Insurers say Senate bill will drive up health premiums

Several large health insurers are sounding the alarm on the eve of Senate debate on a health care bill that seeks to shrink the gap between rates paid to the most expensive hospitals and lower-paid providers, warning that without changes the bill would drive up costs for consumers.

The insurers, including the CEOs of Harvard Pilgrim Health Care, Tufts Health and Fallon Health, wrote directly to Senate President Stanley Rosenberg on Tuesday arguing for revisions that would penalize all hospitals at the top end of the market that don’t adequately constrain their cost growth, not just the big three - Massachusetts General Hospital, Brigham and Women’s and Boston Children’s Hospital.

The Senate was prepared to open a two-day debate on the health care reform bill on Wednesday.

The price regulations proposed in the bill are aimed at addressing variations in prices paid to providers throughout the state that research has hown to have little correlation to quality of care. While larger research hospitals have justified the higher prices they command as necessary to support their teaching and research functions, community hospitals support the Senate’s approach as a way to put them on more solid financial footing and account for the larger share of Medicaid patients many of them serve.

The insurers say that without changes consumers would pay more for their health coverage than under the current system.

The letter was signed by top executives at six of the largest health plans in the state, which also included UniCare, UnitedHealthcare of New England, and United Healthcare Community Plan of Massachusetts.

The insurers took direct issue with provisions in the bill that seek to raise rates for lower-paid hospitals to 90 percent of the statewide average for the previous year, and set a target rate of growth for total hospital spending.

“While these sections are intended to narrow the gap in payments among hospitals, the provisions will have the unintended impact of causing health care costs to rise. Specifically, increasing the prices paid to lower-paid hospitals without including sufficient measures to constrain the rates paid to high cost hospitals will lead to higher premiums for employers and consumers,” the insurance executives wrote.

The Massachusetts Association of Health Plans raised similar concerns at a hearing last month on the Senate’s legislation, but neither principles of the bill changed significantly as they moved through the Senate Ways and Means Committee.

The insurers say the bill must “address the prices charged by high-priced hospitals” to control premiums, and are advocating for penalties for any provider that contribute to “excess growth.” The bill would empower a new council to levy penalties on the top three hospitals that contribute to missed growth targets.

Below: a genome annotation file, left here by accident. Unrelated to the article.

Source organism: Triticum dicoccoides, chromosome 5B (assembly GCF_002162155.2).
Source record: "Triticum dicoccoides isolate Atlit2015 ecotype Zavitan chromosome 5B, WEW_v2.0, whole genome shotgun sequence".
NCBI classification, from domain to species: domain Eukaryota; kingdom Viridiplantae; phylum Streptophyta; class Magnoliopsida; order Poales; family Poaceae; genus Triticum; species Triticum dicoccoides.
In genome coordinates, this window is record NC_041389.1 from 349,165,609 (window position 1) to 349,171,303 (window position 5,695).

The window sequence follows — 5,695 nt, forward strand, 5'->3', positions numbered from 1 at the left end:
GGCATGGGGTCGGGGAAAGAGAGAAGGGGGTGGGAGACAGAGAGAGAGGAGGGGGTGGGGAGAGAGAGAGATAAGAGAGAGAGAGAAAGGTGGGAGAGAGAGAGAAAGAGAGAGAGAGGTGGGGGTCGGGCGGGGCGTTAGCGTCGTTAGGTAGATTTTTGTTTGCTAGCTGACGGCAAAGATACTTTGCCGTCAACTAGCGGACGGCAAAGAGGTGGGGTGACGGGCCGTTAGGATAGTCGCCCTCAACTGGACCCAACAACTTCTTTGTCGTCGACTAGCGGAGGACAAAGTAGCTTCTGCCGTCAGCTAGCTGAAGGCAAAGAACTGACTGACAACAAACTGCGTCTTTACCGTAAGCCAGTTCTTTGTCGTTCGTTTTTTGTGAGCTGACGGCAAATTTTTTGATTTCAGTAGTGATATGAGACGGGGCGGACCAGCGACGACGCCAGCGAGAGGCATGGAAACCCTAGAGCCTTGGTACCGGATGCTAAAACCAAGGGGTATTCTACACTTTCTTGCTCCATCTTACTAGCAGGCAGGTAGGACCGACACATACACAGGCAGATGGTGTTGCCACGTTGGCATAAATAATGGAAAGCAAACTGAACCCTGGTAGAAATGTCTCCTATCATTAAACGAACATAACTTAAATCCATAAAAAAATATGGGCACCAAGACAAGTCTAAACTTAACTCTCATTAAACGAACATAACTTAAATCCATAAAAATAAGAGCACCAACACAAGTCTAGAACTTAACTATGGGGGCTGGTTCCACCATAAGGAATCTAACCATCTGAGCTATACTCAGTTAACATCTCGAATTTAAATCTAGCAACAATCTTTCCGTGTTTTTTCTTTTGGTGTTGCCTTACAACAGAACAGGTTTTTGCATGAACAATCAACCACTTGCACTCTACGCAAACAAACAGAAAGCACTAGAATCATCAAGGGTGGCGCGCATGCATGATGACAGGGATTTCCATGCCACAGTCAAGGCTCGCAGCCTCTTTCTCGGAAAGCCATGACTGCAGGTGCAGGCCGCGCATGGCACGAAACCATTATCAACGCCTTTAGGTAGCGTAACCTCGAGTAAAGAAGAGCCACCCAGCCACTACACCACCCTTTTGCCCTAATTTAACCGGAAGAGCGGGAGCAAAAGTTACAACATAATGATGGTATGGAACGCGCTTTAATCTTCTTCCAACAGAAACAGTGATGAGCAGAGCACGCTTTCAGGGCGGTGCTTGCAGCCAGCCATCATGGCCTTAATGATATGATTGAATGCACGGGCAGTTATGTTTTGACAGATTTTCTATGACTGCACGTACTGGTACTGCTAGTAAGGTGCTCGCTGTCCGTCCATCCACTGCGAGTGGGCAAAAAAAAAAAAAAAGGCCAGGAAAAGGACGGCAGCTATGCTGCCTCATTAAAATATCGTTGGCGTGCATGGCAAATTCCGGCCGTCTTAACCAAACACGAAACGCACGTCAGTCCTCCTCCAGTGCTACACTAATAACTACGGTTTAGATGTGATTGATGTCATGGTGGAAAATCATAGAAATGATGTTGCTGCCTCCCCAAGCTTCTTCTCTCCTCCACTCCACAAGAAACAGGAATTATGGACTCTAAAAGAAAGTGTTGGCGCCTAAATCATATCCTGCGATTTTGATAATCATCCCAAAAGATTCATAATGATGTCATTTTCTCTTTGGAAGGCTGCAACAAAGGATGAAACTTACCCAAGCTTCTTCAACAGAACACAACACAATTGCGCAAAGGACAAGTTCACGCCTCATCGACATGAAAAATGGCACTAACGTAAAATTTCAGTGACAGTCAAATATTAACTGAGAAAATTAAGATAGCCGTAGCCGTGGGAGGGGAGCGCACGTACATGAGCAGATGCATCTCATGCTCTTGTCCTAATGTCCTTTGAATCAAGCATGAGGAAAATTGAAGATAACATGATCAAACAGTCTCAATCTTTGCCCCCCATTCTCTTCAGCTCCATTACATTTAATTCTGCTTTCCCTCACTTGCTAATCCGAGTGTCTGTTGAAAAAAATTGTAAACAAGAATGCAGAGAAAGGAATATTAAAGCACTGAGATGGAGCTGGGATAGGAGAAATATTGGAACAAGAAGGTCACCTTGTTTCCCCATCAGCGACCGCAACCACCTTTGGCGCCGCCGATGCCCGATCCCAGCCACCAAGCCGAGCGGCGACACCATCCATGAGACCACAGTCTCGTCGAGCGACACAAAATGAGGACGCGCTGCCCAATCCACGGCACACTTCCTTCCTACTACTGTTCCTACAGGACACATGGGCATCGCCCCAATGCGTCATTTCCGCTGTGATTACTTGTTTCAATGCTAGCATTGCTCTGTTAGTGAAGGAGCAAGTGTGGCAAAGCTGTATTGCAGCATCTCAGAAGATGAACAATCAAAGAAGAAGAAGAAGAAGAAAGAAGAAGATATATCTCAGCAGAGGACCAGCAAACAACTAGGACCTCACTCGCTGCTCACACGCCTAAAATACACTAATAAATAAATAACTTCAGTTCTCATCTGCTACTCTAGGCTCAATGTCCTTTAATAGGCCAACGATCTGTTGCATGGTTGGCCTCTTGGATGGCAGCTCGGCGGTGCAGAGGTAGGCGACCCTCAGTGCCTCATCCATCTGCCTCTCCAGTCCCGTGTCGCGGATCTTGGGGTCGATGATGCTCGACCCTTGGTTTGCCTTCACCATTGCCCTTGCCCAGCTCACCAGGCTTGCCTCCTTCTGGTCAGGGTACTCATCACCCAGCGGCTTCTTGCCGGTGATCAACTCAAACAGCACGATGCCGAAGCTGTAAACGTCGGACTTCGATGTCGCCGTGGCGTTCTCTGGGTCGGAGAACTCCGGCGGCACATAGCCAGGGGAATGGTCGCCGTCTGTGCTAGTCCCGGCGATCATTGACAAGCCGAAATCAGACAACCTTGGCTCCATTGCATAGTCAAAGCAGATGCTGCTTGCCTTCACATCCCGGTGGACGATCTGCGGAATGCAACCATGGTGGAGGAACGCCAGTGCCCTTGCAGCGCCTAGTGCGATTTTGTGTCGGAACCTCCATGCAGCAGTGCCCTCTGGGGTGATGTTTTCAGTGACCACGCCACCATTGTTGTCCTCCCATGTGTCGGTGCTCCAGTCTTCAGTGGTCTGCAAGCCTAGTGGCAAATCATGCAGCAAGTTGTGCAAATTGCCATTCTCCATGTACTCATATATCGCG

Furthermore, the insurers wrote that hospitals that are part of larger networks with healthy earnings should not qualify for increases in rates up to the 90 percent level of statewide relative prices, and hospital owned or affiliated physician organizations should be blocked from increasing their prices “substantially” as a way to mitigate the cost of complying with other parts of the bill.

Without such changes, the bill “may be more harmful than helpful to the marketplace” and “undercut our collective efforts to rein in costs and provide meaningful premium relief to individuals, families and businesses in the Commonwealth,” the insurers wrote.

There are parts of the bill the insurers support.

Pharmaceutical price transparency and a requirement that drug companies participate in the Health Policy Commission’s annual cost trends hearing are both positive steps, the executives said. They also support prohibitions on facility fees and limits on out-of-network rates charged by providers.

Blue Cross Blue Shield of Massachusetts, the state’s largest health insurer, is not a member of the Massachusetts Association of Health Plans and didn’t sign the letter, but a spokeswoman said BCBS has “concerns with inadvertent cost increases that may occur from some provisions of the bill.” Blue Cross, like the other insurers, also support efforts in the bill to limit out-of-network billing rates.

Rosenberg’s office also did not respond to a request for comment.

The three highest price hospitals in the state took issue with the same tenets of the Senate bill last month, with Massachusetts General Hospital President Peter Slavin calling it an “unfair legislative attack” at MGH and Brigham and Women’s, both part of the Partners HealthCare system.

He said the bill creates “perverse incentives” for other hospitals to drive up costs, since they would not be subject to the potential penalties that MGH, the Brigham, and Boston Children’s Hospital would face as the highest priced research hospitals in the state.

Senate Ways and Means Chairwoman Karen Spilka suggested to Slavin at the hearing that his hospital got off easy because the Senate chose not to pursue “a hammer” on prices, which could have taken the form of caps.